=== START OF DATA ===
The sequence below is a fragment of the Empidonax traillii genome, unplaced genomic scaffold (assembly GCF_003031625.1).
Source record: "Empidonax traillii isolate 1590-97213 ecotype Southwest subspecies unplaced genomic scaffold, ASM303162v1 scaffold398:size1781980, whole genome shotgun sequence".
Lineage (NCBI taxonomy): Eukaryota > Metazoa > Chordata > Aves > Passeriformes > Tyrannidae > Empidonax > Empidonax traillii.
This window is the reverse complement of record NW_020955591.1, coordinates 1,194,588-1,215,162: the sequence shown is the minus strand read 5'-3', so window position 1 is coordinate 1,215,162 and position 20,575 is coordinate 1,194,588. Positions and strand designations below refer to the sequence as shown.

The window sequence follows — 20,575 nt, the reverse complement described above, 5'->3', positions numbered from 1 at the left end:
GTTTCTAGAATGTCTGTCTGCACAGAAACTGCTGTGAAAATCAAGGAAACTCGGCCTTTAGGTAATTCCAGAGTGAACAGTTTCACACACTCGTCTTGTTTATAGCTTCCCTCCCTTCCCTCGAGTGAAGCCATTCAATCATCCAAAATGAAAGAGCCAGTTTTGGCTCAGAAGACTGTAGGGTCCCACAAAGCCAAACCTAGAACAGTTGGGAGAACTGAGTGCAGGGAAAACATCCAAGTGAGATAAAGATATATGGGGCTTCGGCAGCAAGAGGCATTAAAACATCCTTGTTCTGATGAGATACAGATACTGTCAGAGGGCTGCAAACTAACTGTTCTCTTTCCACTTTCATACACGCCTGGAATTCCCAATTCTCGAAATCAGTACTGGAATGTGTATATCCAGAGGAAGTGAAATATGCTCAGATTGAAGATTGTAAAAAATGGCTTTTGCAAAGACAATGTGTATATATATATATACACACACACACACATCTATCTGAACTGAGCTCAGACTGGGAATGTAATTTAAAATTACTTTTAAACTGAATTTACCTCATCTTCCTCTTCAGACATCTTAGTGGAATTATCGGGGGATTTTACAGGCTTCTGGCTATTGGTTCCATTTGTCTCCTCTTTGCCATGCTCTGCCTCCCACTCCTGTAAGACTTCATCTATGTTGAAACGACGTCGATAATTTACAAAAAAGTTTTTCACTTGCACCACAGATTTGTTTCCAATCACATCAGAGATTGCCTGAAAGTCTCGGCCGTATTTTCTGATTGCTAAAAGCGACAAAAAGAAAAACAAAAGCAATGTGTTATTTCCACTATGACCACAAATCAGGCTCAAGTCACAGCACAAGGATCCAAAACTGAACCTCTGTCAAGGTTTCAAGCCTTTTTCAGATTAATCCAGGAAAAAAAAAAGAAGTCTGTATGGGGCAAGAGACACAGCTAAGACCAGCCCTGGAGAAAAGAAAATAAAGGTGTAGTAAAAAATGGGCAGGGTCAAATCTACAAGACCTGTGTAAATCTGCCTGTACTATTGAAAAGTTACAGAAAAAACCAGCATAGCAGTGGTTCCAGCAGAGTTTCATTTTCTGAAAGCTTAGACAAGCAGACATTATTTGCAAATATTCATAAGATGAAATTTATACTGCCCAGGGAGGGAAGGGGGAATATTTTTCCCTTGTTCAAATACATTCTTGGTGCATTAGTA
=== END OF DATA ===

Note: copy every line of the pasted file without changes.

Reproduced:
The sequence below is a fragment of the Empidonax traillii genome, unplaced genomic scaffold (assembly GCF_003031625.1).
Source record: "Empidonax traillii isolate 1590-97213 ecotype Southwest subspecies unplaced genomic scaffold, ASM303162v1 scaffold398:size1781980, whole genome shotgun sequence".
Lineage (NCBI taxonomy): Eukaryota > Metazoa > Chordata > Aves > Passeriformes > Tyrannidae > Empidonax > Empidonax traillii.
This window is the reverse complement of record NW_020955591.1, coordinates 1,194,588-1,215,162: the sequence shown is the minus strand read 5'-3', so window position 1 is coordinate 1,215,162 and position 20,575 is coordinate 1,194,588. Positions and strand designations below refer to the sequence as shown.

The window sequence follows — 20,575 nt, the reverse complement described above, 5'->3', positions numbered from 1 at the left end:
GTTTCTAGAATGTCTGTCTGCACAGAAACTGCTGTGAAAATCAAGGAAACTCGGCCTTTAGGTAATTCCAGAGTGAACAGTTTCACACACTCGTCTTGTTTATAGCTTCCCTCCCTTCCCTCGAGTGAAGCCATTCAATCATCCAAAATGAAAGAGCCAGTTTTGGCTCAGAAGACTGTAGGGTCCCACAAAGCCAAACCTAGAACAGTTGGGAGAACTGAGTGCAGGGAAAACATCCAAGTGAGATAAAGATATATGGGGCTTCGGCAGCAAGAGGCATTAAAACATCCTTGTTCTGATGAGATACAGATACTGTCAGAGGGCTGCAAACTAACTGTTCTCTTTCCACTTTCATACACGCCTGGAATTCCCAATTCTCGAAATCAGTACTGGAATGTGTATATCCAGAGGAAGTGAAATATGCTCAGATTGAAGATTGTAAAAAATGGCTTTTGCAAAGACAATGTGTATATATATATATACACACACACACACATCTATCTGAACTGAGCTCAGACTGGGAATGTAATTTAAAATTACTTTTAAACTGAATTTACCTCATCTTCCTCTTCAGACATCTTAGTGGAATTATCGGGGGATTTTACAGGCTTCTGGCTATTGGTTCCATTTGTCTCCTCTTTGCCATGCTCTGCCTCCCACTCCTGTAAGACTTCATCTATGTTGAAACGACGTCGATAATTTACAAAAAAGTTTTTCACTTGCACCACAGATTTGTTTCCAATCACATCAGAGATTGCCTGAAAGTCTCGGCCGTATTTTCTGATTGCTAAAAGCGACAAAAAGAAAAACAAAAGCAATGTGTTATTTCCACTATGACCACAAATCAGGCTCAAGTCACAGCACAAGGATCCAAAACTGAACCTCTGTCAAGGTTTCAAGCCTTTTTCAGATTAATCCAGGAAAAAAAAAAGAAGTCTGTATGGGGCAAGAGACACAGCTAAGACCAGCCCTGGAGAAAAGAAAATAAAGGTGTAGTAAAAAATGGGCAGGGTCAAATCTACAAGACCTGTGTAAATCTGCCTGTACTATTGAAAAGTTACAGAAAAAACCAGCATAGCAGTGGTTCCAGCAGAGTTTCATTTTCTGAAAGCTTAGACAAGCAGACATTATTTGCAAATATTCATAAGATGAAATTTATACTGCCCAGGGAGGGAAGGGGGAATATTTTTCCCTTGTTCAAATACATTCTTGGTGCATTAGTA